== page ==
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California and the West

Wildlife Agency Halts New Protections

Environment: Officials will still act in emergencies, but say the large number of appeals to save habitats has consumed its budget and exhausted its staff.


The U.S. Fish and Wildlife Service said Tuesday that it has stopped putting new species on its endangered and threatened list for fiscal 2001 except in rare emergencies, complaining that a flood of lawsuits seeking critical habitat is exhausting its budget and overtaxing its staff.

"The bottom line is, we're being sued left and right by environmental groups," said Hugh Vickery, an agency spokesman. "We are just overwhelmed trying to identify critical habitats. So we simply have no staff or money to do the listings."

In recent months, fish and wildlife officials, under orders from federal judges, have grudgingly designated huge swaths of land across California as critical habitat for the tiny coastal California gnatcatcher bird, the tidewater goby fish, the Southwestern arroyo toad, the Riverside fairy shrimp, and other endangered or threatened species. Critical habitat is land considered crucial to the survival of an imperiled species.

The new policy, outlined in a memo, is in effect for the fiscal year that began Oct. 1.

Federal officials have argued unsuccessfully in more than a dozen lawsuits that critical habitat is an unnecessary added protection for species already classified as endangered or threatened.

The latest move was first disclosed to regional offices in an internal memo last week. Species already under consideration may be listed if leftover funds from this year can be found, the memo says.

The declaration met with swift, sharp criticism from leading environmental groups, who said it would only force them to swamp the agency with more costly and time-consuming litigation.

"What the agency is doing is a gross violation of environmental law and a broken promise to America's endangered wildlife," said David Hogan, urban wild lands coordinator for the nonprofit Center for Biological Diversity.

Hogan said if the service is allowed to follow through with the moratorium, species will be at risk of extinction, including the California spotted owl, Yosemite toad and the mountain yellow-legged frog of the Sierra Nevada.

"What we're seeing here is a pattern in practice by the agency of subverting the Endangered Species Act," he said.

Under the Endangered Species Act, federal officials must make a final ruling within a year of receiving a petition on whether to list a species as threatened or endangered. But Vickery said that the service is legally allowed to "prioritize," based on availability of resources and that it must now focus on complying with court orders and settlements to create critical habitat.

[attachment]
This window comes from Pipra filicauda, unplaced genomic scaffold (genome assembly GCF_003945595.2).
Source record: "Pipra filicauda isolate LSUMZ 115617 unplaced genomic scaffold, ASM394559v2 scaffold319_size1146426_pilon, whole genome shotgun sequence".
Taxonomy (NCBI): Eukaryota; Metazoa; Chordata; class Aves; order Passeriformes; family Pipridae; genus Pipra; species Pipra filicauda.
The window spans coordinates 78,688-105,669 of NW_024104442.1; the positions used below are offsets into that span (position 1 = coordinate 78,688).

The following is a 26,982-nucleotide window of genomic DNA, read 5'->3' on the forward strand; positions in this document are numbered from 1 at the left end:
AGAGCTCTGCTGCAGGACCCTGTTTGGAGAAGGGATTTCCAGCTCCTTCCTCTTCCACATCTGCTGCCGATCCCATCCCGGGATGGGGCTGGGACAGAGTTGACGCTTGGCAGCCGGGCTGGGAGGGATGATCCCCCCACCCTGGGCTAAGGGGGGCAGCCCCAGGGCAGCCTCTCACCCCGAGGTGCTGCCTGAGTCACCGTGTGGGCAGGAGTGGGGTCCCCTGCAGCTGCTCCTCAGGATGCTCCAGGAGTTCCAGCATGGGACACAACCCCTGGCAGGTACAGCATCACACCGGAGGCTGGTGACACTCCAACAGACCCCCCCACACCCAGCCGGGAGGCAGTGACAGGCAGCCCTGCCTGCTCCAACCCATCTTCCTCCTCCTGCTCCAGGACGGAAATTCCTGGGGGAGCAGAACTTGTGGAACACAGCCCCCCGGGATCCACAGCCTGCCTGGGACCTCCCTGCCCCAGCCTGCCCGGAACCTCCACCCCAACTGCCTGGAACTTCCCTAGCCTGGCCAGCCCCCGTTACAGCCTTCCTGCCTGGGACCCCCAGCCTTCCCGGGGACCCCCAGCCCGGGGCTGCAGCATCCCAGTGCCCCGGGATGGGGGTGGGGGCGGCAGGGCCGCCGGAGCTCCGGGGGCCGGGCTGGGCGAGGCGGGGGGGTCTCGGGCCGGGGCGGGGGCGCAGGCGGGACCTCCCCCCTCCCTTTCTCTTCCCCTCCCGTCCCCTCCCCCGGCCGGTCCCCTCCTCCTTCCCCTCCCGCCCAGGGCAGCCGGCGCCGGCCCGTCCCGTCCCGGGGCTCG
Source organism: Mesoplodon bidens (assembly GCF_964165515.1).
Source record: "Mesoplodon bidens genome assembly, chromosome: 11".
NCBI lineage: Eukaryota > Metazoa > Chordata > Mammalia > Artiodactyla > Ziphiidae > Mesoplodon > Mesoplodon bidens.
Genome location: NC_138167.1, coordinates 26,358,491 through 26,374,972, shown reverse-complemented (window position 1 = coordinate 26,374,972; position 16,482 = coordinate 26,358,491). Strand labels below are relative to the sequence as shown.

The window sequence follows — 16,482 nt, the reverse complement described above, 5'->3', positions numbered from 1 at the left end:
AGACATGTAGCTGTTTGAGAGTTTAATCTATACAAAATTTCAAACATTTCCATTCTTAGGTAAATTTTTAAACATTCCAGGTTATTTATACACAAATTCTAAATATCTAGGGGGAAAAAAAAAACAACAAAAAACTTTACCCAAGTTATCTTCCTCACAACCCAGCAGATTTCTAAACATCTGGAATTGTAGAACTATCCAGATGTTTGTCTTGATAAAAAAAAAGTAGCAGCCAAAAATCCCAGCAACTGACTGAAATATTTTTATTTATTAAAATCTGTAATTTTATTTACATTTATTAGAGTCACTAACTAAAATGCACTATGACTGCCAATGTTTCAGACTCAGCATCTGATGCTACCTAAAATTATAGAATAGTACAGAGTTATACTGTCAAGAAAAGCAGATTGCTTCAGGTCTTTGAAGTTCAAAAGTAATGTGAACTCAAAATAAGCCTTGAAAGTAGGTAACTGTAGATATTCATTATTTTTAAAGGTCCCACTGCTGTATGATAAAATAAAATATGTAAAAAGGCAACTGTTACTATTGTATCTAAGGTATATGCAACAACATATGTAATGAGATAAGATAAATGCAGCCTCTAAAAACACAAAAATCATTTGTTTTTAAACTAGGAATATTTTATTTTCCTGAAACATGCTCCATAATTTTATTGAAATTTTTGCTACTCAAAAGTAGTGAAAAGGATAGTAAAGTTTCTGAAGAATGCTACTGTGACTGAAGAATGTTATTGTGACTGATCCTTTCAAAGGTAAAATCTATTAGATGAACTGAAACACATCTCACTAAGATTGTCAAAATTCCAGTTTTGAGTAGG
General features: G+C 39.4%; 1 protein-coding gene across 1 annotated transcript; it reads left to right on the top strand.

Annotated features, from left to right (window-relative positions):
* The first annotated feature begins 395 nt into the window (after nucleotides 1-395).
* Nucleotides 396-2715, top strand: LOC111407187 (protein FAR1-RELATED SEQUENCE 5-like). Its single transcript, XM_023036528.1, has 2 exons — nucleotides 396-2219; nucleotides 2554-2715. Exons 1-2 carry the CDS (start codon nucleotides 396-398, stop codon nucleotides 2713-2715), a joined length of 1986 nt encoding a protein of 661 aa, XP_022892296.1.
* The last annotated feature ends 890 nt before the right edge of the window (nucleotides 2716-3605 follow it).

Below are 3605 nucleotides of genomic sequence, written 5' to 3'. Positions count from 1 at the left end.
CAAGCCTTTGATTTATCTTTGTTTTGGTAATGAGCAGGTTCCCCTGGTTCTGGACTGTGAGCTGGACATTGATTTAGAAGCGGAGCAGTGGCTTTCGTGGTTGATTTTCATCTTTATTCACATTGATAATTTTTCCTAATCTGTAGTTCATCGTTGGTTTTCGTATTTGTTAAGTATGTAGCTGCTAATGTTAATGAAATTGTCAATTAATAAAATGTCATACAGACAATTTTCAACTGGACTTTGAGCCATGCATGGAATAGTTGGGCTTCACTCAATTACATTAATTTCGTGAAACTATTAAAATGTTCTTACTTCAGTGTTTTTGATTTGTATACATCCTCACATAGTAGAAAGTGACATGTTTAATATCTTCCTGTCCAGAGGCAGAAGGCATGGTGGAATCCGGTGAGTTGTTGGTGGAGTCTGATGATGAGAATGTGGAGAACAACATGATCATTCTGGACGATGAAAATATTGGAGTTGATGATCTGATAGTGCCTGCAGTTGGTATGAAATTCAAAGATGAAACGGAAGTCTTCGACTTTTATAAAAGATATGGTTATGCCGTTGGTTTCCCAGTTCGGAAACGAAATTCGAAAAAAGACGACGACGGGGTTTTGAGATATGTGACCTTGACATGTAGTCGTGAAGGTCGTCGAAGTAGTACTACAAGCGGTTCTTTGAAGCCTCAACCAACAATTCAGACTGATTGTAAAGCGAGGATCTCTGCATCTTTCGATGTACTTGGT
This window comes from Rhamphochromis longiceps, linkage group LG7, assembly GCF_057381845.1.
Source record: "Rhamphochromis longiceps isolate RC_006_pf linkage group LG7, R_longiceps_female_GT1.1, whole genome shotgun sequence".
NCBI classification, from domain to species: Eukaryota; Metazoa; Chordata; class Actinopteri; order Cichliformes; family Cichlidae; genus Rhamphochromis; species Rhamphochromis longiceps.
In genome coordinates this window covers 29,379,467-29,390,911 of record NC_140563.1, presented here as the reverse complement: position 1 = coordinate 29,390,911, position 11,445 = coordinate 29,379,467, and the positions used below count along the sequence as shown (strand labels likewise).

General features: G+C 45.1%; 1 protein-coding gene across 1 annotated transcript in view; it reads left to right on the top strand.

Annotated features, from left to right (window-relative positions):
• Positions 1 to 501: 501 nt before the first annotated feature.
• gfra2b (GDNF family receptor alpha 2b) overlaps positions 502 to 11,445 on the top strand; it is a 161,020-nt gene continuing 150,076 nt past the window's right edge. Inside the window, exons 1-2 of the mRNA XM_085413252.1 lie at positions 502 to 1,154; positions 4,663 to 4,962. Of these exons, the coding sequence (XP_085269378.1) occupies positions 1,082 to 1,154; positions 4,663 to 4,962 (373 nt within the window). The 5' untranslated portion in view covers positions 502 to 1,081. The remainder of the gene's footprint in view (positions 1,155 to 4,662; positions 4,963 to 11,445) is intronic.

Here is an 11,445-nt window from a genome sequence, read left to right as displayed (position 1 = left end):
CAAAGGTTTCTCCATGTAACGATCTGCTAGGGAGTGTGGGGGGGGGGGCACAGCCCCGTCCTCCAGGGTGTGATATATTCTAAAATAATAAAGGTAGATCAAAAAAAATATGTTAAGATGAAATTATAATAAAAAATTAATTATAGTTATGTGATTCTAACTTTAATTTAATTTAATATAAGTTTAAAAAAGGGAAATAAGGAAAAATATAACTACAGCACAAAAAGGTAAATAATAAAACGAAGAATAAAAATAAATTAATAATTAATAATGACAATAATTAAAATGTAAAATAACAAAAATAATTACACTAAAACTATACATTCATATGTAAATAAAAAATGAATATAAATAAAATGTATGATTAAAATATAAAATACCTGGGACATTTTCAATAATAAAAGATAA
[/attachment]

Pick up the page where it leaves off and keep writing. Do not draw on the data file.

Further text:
"This decision was forced upon us," he said.

Environmentalists said that was ludicrous, noting that the service has spent millions fighting repeated and losing court battles against critical habitat.

"It's completely disingenuous to now blame litigation costs for budgetary problems, which are of their own making," said Andrew Wetzler, a staff attorney with the Natural Resources Defense Council.

Wetzler and Hogan also noted that the service had declined to ask Congress for increased funds for critical habitat and in fact had asked for a cap on such money.

But Vickery said the service asked Congress for $7.2 million to meet the demand for listing species and creating habitats in fiscal year 2001, but got $6.5 million, about $300,000 more than was granted the previous year.

Vickery could not provide details on the amount of money the service has devoted to paying Justice Department lawyers to litigate the critical habitat cases, nor the size of the staff trying to keep up with the logjam.

Hogan's center is credited with filing the first lawsuit seeking critical habitat for endangered species, winning habitat in 1997 for the Southwestern willow flycatcher, one of the most endangered songbirds in North America with fewer than 100 pairs left, Hogan said.

Since then, in the Pacific region alone, courts have ordered habitat designations for 282 species in response to environmental lawsuits.

Interior Secretary Bruce Babbitt and the Fish and Wildlife Service have long complained that critical habitat designations are costly efforts that provide little if any extra protection to species already listed as endangered or threatened.

Bulldozing or other potentially harmful activities on federally regulated land designated as critical habitat must be specially approved. The designations have infuriated environmentalists and developers alike.

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